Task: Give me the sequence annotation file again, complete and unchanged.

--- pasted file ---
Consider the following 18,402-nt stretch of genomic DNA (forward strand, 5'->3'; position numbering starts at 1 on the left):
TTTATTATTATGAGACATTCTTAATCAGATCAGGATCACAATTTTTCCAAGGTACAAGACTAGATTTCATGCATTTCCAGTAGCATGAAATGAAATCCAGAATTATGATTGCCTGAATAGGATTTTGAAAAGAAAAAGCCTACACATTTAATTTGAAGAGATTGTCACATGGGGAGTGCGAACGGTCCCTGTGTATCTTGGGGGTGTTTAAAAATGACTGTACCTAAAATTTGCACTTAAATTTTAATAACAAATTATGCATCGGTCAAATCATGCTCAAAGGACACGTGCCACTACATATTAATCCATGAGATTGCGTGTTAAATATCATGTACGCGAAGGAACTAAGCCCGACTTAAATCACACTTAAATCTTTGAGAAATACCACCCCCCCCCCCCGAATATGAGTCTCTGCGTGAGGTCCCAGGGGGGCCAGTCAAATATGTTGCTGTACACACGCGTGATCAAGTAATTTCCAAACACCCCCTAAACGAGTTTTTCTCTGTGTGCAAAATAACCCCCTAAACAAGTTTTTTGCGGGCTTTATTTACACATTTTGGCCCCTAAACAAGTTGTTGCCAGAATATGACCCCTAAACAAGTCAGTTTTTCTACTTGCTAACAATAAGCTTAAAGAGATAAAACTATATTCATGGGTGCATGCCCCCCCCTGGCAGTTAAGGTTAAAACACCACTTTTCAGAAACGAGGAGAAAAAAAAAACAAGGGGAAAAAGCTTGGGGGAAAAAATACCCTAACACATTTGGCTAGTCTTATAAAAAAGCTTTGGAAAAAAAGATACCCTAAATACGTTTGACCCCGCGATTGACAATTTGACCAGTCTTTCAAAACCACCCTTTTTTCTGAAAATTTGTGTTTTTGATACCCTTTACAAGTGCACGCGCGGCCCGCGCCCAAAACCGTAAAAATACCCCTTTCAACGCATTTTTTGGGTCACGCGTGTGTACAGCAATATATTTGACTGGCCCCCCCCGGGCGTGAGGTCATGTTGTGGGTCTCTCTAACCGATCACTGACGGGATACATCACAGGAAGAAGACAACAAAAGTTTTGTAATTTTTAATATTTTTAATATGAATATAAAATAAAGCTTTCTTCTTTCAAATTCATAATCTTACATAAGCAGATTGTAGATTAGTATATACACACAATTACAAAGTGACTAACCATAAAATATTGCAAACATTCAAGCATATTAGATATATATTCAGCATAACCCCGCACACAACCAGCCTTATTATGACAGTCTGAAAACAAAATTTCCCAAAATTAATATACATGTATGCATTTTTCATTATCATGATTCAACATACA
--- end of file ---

Consider the following 18,402-nt stretch of genomic DNA (forward strand, 5'->3'; position numbering starts at 1 on the left):
TTTATTATTATGAGACATTCTTAATCAGATCAGGATCACAATTTTTCCAAGGTACAAGACTAGATTTCATGCATTTCCAGTAGCATGAAATGAAATCCAGAATTATGATTGCCTGAATAGGATTTTGAAAAGAAAAAGCCTACACATTTAATTTGAAGAGATTGTCACATGGGGAGTGCGAACGGTCCCTGTGTATCTTGGGGGTGTTTAAAAATGACTGTACCTAAAATTTGCACTTAAATTTTAATAACAAATTATGCATCGGTCAAATCATGCTCAAAGGACACGTGCCACTACATATTAATCCATGAGATTGCGTGTTAAATATCATGTACGCGAAGGAACTAAGCCCGACTTAAATCACACTTAAATCTTTGAGAAATACCACCCCCCCCCCCCGAATATGAGTCTCTGCGTGAGGTCCCAGGGGGGCCAGTCAAATATGTTGCTGTACACACGCGTGATCAAGTAATTTCCAAACACCCCCTAAACGAGTTTTTCTCTGTGTGCAAAATAACCCCCTAAACAAGTTTTTTGCGGGCTTTATTTACACATTTTGGCCCCTAAACAAGTTGTTGCCAGAATATGACCCCTAAACAAGTCAGTTTTTCTACTTGCTAACAATAAGCTTAAAGAGATAAAACTATATTCATGGGTGCATGCCCCCCCCTGGCAGTTAAGGTTAAAACACCACTTTTCAGAAACGAGGAGAAAAAAAAAACAAGGGGAAAAAGCTTGGGGGAAAAAATACCCTAACACATTTGGCTAGTCTTATAAAAAAGCTTTGGAAAAAAAGATACCCTAAATACGTTTGACCCCGCGATTGACAATTTGACCAGTCTTTCAAAACCACCCTTTTTTCTGAAAATTTGTGTTTTTGATACCCTTTACAAGTGCACGCGCGGCCCGCGCCCAAAACCGTAAAAATACCCCTTTCAACGCATTTTTTGGGTCACGCGTGTGTACAGCAATATATTTGACTGGCCCCCCCCGGGCGTGAGGTCATGTTGTGGGTCTCTCTAACCGATCACTGACGGGATACATCACAGGAAGAAGACAACAAAAGTTTTGTAATTTTTAATATTTTTAATATGAATATAAAATAAAGCTTTCTTCTTTCAAATTCATAATCTTACATAAGCAGATTGTAGATTAGTATATACACACAATTACAAAGTGACTAACCATAAAATATTGCAAACATTCAAGCATATTAGATATATATTCAGCATAACCCCGCACACAACCAGCCTTATTATGACAGTCTGAAAACAAAATTTCCCAAAATTAATATACATGTATGCATTTTTCATTATCATGATTCAACATACA